cdevour is a set of scripts designed to make CD ripping painless. Aside from swapping discs, it aims for as little user interaction as possible. Drives are continually polled for discs. Upon finding a disc in a drive, it determines what CD it is, makes sure it has enough disk space, and rips. Names are retrieved from CDDB and the disc is ejected when finished. CDs that have already been ripped are ejected immediately, and when there is not enough disk space, the script waits until there is. A separate encoding script encodes files into Ogg Vorbis in the background. Encoded files are tagged and renamed. Another script can move albums into a music directory automatically.
cdlabelgen generates frontcards and traycards for CDs. It was designed to simplify the process of generating labels for CD's. It originated as a program to allow auto generation of frontcards and traycards for CD's burned via an automated mechanism (specifically for archiving data), but has now become popular for labelling CD compilations of mp3's, and copies of CDs as well.
cdmp3 uses cdparanoia or cdda2wav to extract single tracks or even a whole CD, and converts them on-the-fly into MP3 or Ogg Vorbis files. Using the CDDB database, it is possible to include information like the artist's name or the track's title into the file name or as meta tags in the file content.
cdname.py names MP3 files and generates M3U playlists from CDDB/freedb INF files. (These are often retrieved with cdda2wav -L). MP3s and playlists can be named using any combination of artist name, track title, album name, track number, etc. Many aspects are configurable via command line options. It should complement most ripping/encoding pipelines well.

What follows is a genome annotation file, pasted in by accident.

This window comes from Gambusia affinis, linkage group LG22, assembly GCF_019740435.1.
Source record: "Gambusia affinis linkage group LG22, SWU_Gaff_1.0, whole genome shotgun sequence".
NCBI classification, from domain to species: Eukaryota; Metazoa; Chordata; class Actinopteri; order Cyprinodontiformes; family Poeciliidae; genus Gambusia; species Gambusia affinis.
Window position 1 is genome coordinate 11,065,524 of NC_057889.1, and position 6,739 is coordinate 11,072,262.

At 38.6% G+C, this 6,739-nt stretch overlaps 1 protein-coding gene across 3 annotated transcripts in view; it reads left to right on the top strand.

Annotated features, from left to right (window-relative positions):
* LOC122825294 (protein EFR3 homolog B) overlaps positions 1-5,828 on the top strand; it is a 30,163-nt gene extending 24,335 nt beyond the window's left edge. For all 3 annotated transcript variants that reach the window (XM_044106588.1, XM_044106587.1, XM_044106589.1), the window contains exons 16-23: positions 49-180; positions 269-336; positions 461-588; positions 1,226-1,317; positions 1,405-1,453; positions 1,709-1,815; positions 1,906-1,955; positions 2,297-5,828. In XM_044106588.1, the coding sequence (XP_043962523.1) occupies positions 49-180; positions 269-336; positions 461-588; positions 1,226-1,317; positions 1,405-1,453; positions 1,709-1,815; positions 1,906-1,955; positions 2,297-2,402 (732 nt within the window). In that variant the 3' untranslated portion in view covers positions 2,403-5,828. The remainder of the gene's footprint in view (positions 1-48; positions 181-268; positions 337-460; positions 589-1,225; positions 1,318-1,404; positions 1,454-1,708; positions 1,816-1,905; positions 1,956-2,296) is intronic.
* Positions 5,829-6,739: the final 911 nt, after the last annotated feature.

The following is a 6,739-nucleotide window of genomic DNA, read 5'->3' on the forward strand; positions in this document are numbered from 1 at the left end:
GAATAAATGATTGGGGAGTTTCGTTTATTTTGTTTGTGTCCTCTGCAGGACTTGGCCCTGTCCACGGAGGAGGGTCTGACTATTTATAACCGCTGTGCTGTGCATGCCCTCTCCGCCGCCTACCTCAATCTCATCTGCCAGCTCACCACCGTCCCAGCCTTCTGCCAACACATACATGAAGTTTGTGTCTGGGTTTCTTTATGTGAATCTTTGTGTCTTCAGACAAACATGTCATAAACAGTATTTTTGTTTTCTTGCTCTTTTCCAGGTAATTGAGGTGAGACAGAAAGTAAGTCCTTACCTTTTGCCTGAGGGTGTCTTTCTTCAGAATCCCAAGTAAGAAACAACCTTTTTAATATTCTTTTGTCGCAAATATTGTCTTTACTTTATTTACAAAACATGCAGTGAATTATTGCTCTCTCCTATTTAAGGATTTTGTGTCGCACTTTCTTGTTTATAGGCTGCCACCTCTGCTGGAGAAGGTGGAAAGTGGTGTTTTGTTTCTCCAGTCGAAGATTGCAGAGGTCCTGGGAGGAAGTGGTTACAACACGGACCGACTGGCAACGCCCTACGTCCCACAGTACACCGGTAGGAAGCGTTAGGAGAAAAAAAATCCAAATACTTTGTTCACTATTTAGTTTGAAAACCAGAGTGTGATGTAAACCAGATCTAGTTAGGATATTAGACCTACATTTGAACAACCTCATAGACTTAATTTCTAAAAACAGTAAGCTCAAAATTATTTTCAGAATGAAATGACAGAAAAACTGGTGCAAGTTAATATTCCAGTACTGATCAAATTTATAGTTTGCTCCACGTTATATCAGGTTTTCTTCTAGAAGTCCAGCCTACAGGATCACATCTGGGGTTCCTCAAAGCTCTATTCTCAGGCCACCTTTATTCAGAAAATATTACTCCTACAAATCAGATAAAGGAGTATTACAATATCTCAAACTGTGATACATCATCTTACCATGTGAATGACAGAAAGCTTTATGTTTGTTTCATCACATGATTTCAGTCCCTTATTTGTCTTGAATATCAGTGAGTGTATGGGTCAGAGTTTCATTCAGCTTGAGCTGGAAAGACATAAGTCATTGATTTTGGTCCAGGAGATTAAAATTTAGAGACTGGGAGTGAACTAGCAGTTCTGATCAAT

cdparanoia reads audio from the CDROM directly as data, with no analog step between, and writes the data to a file or pipe in WAV, AIFC or raw 16 bit linear PCM. Cdparanoia will read correct, rock-solid audio data from inexpensive drives prone to misalignment, frame jitter and loss of streaming during atomic reads. cdparanoia will also read and repair data from CDs that have been damaged in some way.
Cdrdao records audio/data CD-Rs in disk-at-once (DAO) mode based on a textual description of the CD contents (toc-file). Features include full control over length and contents of pre-gaps (pause areas between tracks). Pre-gaps may be completely omitted, e.g. for dividing live recordings into tracks. Control over sub-channel data like catalog numbers, copy, pre-emphasis, 2-/4-channel flags, ISRC code, and index marks are provided as well. GCDMaster is a Gnome GUI front-end that lets you import MP3 and WAV files, select track markers and cut/copy/paste audio snippets before burning.
Cdred is a Linux driver and two programs that enables *any* CD player software (xfreecd, gtcd, etc) to use audio cdroms inserted in another computer. In other words: you can listen an audio cd in a Linux box that doesn't have that cd inserted. Cdred works on all 2.2.x kernels, support for 2.4 will be implemented soon.